The apartments, which range in size from 704 to 1,575 sf, are contemporary and upscale in design. Units feature nine-foot ceilings with abundant natural light and private patios or balconies. Wood-plank flooring flows throughout the units.
The Architects Orange team was shooting for a European feel, particularly for the kitchens. “We designed a kitchen that’s more compact,” says Alley. “A lot of people who live in these units don’t do a lot of cooking, so why have a big, separate space?”
Beyond the kitchen, the designers specified several elements that reimagine mid-century modern industrial style, notably metal mesh railings and the use of a recurring L-shape configuration that starts in the entryway and continues through various elements of the interior and exterior and act as a visual offset. Another mid-century touch: the illuminated vertical blades on the exterior, which serve as a unifying element and wayfinding tool, says Alley. The blades heighten the visibility of the complex from the adjacent freeway off-ramp.
Yet another feature that evokes the high-tech legacy of the site is a dramatic two-story reinforced fiber cement panel that dominates the leasing office lobby. The Architects Orange team took its inspiration for this feature from the iconic IBM punch (or “punched”) cards that early programmers used to encode data. The visual effect, says Alley, speaks to prospective tenants, many of whom work in high-tech jobs.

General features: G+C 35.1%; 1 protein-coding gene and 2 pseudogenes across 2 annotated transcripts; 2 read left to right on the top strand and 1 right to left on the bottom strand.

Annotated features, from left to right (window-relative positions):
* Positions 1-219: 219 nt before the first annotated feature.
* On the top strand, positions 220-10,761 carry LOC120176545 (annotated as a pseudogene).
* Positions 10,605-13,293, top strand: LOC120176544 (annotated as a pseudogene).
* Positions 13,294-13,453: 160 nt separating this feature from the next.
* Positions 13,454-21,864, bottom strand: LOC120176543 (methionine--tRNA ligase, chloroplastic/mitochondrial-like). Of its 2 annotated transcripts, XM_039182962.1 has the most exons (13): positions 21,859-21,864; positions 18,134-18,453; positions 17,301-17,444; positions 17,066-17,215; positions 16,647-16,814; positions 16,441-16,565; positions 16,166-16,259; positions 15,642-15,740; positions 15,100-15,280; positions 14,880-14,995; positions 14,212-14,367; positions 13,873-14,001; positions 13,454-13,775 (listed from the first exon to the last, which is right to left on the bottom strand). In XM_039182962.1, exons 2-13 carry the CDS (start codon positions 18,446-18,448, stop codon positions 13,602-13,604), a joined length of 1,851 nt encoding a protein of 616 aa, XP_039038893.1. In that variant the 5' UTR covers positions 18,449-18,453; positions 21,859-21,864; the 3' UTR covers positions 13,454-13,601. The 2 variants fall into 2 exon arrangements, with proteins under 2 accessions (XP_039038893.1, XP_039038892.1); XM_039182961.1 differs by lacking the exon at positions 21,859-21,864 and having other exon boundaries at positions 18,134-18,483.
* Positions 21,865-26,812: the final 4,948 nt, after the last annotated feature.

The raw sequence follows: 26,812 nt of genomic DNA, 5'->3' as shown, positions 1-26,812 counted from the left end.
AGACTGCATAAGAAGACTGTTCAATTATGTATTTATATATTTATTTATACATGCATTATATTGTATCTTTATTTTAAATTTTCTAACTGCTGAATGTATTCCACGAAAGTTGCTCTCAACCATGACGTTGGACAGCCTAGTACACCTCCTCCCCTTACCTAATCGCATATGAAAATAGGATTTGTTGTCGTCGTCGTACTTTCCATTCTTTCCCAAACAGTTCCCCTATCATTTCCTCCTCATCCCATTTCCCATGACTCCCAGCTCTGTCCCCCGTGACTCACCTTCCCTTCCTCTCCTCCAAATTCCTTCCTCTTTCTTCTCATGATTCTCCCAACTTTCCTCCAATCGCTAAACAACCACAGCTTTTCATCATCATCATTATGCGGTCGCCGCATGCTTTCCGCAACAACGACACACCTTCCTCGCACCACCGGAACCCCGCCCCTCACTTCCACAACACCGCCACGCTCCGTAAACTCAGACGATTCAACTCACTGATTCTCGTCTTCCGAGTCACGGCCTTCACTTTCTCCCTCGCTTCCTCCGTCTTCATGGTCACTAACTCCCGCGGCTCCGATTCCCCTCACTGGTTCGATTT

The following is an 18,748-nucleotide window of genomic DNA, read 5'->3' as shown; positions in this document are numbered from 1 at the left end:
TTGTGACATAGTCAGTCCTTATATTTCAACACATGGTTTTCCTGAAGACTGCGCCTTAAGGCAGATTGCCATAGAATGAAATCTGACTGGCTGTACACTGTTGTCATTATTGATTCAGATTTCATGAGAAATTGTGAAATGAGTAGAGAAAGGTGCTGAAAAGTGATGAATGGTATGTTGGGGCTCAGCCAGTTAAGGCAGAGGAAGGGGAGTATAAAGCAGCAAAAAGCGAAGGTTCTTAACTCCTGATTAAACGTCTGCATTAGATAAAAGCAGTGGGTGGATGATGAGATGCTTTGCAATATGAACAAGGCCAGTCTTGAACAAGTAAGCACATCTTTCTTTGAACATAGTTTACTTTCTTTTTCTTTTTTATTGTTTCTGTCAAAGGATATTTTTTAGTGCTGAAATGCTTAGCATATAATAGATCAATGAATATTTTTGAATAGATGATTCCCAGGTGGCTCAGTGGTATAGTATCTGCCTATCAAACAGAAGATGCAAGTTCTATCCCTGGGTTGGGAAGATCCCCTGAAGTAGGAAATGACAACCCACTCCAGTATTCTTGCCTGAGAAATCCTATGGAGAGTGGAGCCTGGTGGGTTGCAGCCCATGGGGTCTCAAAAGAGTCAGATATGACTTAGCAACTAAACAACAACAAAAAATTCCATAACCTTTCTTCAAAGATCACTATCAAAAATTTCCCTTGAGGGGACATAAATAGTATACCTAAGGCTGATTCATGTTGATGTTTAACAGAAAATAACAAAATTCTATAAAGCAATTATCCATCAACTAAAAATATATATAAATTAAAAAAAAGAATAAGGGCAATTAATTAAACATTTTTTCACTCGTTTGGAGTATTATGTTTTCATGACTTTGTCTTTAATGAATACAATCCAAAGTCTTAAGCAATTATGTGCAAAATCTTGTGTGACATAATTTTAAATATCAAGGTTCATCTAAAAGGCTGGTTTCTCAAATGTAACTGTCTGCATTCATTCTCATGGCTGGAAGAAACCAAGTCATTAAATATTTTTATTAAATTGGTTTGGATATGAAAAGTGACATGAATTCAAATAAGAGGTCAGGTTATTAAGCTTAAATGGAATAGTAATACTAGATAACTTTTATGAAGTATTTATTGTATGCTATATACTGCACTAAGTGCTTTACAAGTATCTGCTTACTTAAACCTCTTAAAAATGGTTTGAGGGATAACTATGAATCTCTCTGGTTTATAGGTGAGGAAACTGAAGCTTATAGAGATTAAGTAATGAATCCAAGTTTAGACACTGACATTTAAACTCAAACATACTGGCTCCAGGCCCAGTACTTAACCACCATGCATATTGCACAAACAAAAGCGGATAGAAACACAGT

Ascent’s elevations benefit from a combination of materials: a smooth-finish exterior plaster, fiber siding, prefinished steel awnings that provide a horizontal element above the windows, and brick. “We added the brick because it has a warm and textural feeling, but we tried to use it in a more contemporary manner,” says Ed Cadavona, a Partner at Architects Orange.